BRAZZAVILLE (Reuters) - Children of Congo Republic’s pygmies will be able to attend special schools set up by retired French teachers in a plan to help fight discrimination against the forest dwellers, the U.N. children’s agency (UNICEF) said.
Pygmies, who live in often isolated communities in the thick forests of several central African countries, often complain of being marginalized and treated with disrespect by their governments, while their habitat is degraded and destroyed.
UNICEF estimates that only 35 percent of pygmy children of schoolgoing age actually attend classes in Congo Republic, in contrast with 76 percent of other Congolese children.
Many of those who do go to school drop out to go to work, or as a result of bullying by the majority population from Bantu ethnic groups.
“They abandon school because they have to follow their parents for seasonal activities such as fishing, hunting, honey or insect gathering, because of financial problems, but also discrimination by other Bantu kids or parents,” UNICEF representative Koen Vanormelingen said in an email to Reuters.
The U.N. agency is collaborating with a charity of retired French teachers, GREF, which is training 15 local educators to give lessons to initially 100 children in the forests of Sangha, in the north-west of the country.
The training is due to finish on October 18.
“The teaching will be done while strictly respecting the cultural values of these populations,” Helene Faye, a former teacher from Toulon and a member of GREF, told journalists in Congo Republic’s capital Brazzaville.
The schools, which will teach a standard curriculum of reading, writing and arithmetic, are intended for the pygmy population but children from other ethnic groups in the Congo Republic will also be able to enroll.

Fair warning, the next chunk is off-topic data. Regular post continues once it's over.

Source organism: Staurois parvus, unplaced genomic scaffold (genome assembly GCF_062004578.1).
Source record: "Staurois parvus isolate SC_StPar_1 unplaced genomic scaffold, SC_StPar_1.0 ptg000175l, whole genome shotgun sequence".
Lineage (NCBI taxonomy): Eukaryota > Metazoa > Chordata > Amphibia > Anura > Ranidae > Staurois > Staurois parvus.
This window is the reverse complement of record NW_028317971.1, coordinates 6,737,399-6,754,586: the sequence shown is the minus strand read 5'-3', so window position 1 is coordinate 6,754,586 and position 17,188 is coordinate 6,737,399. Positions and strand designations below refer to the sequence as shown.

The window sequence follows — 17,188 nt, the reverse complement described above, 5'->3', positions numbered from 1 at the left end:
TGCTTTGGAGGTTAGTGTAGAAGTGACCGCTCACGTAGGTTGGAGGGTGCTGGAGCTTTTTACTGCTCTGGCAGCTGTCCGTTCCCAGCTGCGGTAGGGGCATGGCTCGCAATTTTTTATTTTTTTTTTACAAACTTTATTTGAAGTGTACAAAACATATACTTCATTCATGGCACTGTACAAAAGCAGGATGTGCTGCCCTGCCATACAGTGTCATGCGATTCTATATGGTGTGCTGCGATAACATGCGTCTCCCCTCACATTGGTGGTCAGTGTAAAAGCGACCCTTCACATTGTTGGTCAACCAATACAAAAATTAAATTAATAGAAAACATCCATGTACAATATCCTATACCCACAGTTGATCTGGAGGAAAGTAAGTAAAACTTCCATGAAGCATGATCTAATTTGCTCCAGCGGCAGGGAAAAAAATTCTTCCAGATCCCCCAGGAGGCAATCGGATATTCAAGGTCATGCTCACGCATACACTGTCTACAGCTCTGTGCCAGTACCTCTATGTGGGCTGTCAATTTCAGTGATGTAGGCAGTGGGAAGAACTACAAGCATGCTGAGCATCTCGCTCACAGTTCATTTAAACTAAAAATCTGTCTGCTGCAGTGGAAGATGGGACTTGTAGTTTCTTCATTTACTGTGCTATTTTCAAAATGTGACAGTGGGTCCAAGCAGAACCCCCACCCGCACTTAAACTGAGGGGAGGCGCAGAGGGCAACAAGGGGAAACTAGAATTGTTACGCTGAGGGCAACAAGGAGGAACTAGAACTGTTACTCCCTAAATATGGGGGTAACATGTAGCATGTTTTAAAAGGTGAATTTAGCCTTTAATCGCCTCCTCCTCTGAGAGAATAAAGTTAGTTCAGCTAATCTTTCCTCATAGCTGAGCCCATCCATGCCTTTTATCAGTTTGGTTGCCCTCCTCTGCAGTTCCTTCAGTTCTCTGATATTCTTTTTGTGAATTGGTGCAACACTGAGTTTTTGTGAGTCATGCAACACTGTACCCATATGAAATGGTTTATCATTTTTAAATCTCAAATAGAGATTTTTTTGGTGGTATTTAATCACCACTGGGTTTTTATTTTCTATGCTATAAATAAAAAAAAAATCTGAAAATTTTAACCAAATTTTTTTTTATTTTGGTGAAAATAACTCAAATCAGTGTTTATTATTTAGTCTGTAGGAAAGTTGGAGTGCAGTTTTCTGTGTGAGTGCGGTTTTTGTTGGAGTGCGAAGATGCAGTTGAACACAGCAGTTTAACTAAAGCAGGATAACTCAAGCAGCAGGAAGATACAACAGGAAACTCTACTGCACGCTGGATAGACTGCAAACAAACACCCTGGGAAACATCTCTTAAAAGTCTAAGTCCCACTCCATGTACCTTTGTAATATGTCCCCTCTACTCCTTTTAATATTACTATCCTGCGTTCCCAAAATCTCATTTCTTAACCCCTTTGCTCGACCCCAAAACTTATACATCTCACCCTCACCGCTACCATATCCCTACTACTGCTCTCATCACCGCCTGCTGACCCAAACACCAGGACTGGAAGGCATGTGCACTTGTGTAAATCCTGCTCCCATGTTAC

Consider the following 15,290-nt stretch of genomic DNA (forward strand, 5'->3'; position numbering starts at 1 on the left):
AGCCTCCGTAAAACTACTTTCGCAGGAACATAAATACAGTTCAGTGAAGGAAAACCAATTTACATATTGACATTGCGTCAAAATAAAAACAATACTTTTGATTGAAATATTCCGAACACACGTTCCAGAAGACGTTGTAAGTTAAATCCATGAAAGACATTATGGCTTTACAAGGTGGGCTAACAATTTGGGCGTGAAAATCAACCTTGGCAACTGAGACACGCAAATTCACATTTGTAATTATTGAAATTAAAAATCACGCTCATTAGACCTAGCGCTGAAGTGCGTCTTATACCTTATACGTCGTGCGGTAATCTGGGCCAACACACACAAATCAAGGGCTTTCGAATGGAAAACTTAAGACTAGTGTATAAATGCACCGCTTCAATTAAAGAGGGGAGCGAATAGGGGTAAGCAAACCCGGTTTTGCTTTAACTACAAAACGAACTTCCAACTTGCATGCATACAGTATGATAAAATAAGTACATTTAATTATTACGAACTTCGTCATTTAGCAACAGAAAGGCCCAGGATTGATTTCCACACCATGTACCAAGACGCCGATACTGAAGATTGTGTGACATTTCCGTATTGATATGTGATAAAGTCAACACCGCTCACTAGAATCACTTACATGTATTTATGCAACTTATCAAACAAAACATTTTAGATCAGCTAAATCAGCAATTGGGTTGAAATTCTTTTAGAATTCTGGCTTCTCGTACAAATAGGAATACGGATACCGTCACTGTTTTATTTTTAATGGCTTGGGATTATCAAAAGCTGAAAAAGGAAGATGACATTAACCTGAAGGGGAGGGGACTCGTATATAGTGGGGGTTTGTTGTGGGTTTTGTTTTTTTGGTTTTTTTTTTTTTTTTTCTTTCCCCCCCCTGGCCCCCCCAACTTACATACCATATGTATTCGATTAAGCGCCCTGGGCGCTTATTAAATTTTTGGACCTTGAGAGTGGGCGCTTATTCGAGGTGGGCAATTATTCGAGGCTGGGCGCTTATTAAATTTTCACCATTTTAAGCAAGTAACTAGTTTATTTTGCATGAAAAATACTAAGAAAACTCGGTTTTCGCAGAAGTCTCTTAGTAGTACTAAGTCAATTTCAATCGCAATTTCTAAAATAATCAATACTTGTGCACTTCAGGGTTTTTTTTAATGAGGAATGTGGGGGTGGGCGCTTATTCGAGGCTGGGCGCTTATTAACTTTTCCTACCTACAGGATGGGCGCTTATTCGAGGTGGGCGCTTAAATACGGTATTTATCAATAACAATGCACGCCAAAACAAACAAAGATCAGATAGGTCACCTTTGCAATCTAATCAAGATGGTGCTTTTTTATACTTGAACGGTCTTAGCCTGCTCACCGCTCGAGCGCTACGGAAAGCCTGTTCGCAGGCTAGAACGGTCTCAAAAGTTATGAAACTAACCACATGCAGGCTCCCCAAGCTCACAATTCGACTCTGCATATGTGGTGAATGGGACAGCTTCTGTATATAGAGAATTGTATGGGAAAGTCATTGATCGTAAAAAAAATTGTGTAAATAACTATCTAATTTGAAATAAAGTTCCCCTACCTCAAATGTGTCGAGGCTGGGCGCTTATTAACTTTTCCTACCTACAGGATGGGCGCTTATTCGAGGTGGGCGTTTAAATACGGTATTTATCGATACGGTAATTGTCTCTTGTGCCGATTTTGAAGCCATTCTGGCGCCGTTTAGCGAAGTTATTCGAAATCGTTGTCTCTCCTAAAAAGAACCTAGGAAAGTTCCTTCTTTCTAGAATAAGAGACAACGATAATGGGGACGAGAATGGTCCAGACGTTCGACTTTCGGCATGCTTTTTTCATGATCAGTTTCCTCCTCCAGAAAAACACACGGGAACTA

Organizers of the scheme said it was intended to give pygmy children a safe place to start learning, rather than to segregate them from other children.
“The idea of the schools is give them the time to adapt to the Congolese schooling system, for a period of two years,” UNICEF’s Vanormelingen said.
“After that, they are enrolled in the normal schools as much as possible. The idea is not to create a parallel system, just to get them up to speed to follow regular classes,” he said.
Congo Republic’s pygmy communities have denounced cases of neglect and discrimination in the past. None was available to comment on the plan for special schools.
Last year, a troupe of pygmy musicians was made to live in a zoo while performing at a Brazzaville festival. The organizers’ said they had thought the pygmies would feel more at home in the capital in a site that recreated their natural habitat.
The term pygmy, introduced by European explorers to Africa, refers to various forest-dwelling ethnic groups in Central Africa whose adults are shorter than 1.5 meters (five feet).
They use the term themselves although many of them regard it as derogatory, and say there are often significant language and ethnic differences between separate groups in different nations. (Additional reporting and writing by Daniel Magnowski in Dakar; Editing by Pascal Fletcher and Matthew Tostevin)